Body Area Networks (BAN) are wireless networks designed for deployment on or within the human body. These networks are primarily intended for application within the medical domain due to their capabilities for enabling wireless monitoring of physiological signals, and remote administration of medical devices. Due to their intended use case, securing these devices is paramount. In recent years, several key generation and agreement schemes that rely upon physiological signals of the wearer are developed. However, we have found that the application of Electrocardiogram(ECG) signals in this context may not be appropriate due to a potential vulnerability, wherein previously recorded ECG signals could be used against current and future key agreement attempts to compromise their security. This is a violation of temporal variance which is one of a few properties that make ECG signals suitable for use in key agreement schemes. By extracting the QRS complex from prior recordings and distributing them apart from one another we can construct synthetic signals that have a high level of coherence, and thus allow for the key to be intercepted. Based on the conducted experiments we have found that the proposed attack method yields a 0.7 coherence level regardless of how far away the adversary is from the target. This makes the success of such an attack extremely likely and is therefore a real threat to the security of these schemes.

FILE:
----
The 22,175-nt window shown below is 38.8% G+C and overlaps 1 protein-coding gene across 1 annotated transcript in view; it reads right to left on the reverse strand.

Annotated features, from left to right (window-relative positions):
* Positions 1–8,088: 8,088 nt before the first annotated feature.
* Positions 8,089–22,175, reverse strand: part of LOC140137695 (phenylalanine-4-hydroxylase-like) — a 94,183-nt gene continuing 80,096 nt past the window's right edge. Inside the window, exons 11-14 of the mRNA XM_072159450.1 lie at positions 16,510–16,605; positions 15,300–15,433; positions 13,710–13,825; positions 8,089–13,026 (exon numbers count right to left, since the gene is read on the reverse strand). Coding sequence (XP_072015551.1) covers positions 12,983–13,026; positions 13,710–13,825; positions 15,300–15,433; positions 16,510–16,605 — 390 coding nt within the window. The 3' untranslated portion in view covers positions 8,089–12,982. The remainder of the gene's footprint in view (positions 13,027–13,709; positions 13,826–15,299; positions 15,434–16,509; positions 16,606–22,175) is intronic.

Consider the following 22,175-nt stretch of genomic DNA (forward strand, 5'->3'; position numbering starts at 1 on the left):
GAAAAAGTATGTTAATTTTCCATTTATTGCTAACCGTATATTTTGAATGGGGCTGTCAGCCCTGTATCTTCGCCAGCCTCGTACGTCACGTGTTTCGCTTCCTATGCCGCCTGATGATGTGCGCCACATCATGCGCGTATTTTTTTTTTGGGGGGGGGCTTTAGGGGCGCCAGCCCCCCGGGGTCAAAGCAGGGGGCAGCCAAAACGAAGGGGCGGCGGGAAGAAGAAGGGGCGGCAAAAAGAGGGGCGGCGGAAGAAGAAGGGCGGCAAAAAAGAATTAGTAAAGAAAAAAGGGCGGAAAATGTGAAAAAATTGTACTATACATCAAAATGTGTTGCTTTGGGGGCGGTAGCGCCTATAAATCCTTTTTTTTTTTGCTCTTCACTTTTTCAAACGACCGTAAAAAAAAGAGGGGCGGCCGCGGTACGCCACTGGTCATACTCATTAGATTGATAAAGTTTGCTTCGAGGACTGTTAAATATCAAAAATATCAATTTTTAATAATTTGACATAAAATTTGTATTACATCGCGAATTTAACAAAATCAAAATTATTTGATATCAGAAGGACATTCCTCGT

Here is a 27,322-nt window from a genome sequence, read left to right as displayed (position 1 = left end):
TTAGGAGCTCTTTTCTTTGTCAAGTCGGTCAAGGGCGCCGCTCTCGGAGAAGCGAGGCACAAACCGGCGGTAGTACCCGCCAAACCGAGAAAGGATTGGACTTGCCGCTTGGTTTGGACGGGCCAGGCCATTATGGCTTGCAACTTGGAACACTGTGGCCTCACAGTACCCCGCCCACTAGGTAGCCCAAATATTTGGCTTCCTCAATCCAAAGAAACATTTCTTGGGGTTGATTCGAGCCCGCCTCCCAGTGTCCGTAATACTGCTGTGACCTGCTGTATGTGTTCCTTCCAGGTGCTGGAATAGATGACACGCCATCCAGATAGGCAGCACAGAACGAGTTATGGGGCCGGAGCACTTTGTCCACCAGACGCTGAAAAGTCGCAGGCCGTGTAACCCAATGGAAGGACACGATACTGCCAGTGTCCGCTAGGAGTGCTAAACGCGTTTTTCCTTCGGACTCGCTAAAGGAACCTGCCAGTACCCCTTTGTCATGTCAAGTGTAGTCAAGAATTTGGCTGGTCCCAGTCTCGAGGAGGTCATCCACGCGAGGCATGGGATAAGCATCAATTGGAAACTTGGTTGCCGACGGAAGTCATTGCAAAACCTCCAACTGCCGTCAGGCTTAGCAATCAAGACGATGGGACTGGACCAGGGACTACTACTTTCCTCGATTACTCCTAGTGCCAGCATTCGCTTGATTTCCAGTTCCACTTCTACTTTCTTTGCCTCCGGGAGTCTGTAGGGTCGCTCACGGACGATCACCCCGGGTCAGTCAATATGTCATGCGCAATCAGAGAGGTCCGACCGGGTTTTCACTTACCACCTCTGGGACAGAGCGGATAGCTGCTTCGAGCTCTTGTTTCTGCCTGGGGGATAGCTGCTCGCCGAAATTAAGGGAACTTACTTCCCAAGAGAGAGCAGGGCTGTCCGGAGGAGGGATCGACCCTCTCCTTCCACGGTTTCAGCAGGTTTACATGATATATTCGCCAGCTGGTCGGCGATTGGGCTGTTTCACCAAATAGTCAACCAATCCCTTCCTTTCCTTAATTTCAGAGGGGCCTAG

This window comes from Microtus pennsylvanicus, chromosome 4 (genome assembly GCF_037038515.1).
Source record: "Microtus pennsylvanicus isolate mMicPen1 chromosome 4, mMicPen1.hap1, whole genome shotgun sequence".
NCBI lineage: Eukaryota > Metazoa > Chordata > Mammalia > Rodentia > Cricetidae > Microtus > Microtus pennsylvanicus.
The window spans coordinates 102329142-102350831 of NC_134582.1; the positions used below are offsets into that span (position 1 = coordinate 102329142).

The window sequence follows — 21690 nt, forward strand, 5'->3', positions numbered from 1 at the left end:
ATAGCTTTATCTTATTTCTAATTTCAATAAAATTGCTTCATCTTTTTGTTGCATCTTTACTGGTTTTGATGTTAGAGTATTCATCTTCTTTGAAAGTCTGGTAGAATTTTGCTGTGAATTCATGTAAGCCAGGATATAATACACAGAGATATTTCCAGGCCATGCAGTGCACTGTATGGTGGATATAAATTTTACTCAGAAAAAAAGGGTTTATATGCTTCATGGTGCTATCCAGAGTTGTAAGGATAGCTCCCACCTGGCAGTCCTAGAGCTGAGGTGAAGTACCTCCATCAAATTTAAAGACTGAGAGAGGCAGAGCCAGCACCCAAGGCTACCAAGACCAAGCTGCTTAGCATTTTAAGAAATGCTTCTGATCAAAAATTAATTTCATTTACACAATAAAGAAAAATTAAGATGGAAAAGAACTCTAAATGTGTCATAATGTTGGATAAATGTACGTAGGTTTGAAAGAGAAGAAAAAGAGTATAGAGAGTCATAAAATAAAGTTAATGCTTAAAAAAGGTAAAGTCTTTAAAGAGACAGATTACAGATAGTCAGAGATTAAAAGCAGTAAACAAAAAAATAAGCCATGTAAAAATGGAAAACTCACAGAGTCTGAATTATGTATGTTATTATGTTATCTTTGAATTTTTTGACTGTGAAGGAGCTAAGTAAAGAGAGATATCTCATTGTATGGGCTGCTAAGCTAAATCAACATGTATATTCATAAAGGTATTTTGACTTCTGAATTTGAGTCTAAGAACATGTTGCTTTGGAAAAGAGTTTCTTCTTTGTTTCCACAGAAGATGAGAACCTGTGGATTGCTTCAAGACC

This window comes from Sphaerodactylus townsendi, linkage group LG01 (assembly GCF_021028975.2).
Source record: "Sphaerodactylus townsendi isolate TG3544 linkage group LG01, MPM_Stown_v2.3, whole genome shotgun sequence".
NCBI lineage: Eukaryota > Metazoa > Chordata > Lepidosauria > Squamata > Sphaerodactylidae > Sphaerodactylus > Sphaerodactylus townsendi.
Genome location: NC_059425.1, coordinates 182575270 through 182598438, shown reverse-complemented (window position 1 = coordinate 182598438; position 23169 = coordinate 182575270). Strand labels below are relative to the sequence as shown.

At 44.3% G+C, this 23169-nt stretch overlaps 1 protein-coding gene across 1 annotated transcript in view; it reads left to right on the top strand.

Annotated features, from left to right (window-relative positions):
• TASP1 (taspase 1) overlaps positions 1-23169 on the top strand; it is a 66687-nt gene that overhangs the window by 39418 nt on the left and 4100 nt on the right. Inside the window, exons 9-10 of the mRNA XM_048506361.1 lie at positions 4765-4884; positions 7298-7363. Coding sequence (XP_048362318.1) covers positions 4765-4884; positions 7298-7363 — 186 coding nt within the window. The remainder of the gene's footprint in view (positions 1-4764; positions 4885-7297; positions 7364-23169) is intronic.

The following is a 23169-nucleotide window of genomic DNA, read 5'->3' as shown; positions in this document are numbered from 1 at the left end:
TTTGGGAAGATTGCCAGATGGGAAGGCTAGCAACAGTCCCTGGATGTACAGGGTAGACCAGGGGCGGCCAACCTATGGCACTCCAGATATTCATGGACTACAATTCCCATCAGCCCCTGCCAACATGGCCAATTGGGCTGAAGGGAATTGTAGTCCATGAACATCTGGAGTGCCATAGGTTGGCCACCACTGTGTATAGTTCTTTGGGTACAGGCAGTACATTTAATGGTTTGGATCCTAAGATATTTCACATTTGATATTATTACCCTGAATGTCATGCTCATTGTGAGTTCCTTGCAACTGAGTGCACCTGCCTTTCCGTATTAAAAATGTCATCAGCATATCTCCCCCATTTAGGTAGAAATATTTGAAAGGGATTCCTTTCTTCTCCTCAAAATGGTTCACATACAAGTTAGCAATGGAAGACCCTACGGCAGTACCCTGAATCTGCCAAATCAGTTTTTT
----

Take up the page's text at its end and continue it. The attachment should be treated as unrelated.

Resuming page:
Bibliographical noteThis work is licensed under a Creative Commons Attribution 4.0 License. For more information, see https://creativecommons.org/licenses/by/4.0/
FunderThis work was supported by the Manchester Metropolitan University PhD scholarship.
- Body area networks
- body sensor networks
- key generation
- synthetic signals
ASJC Scopus subject areas
- Electrical and Electronic Engineering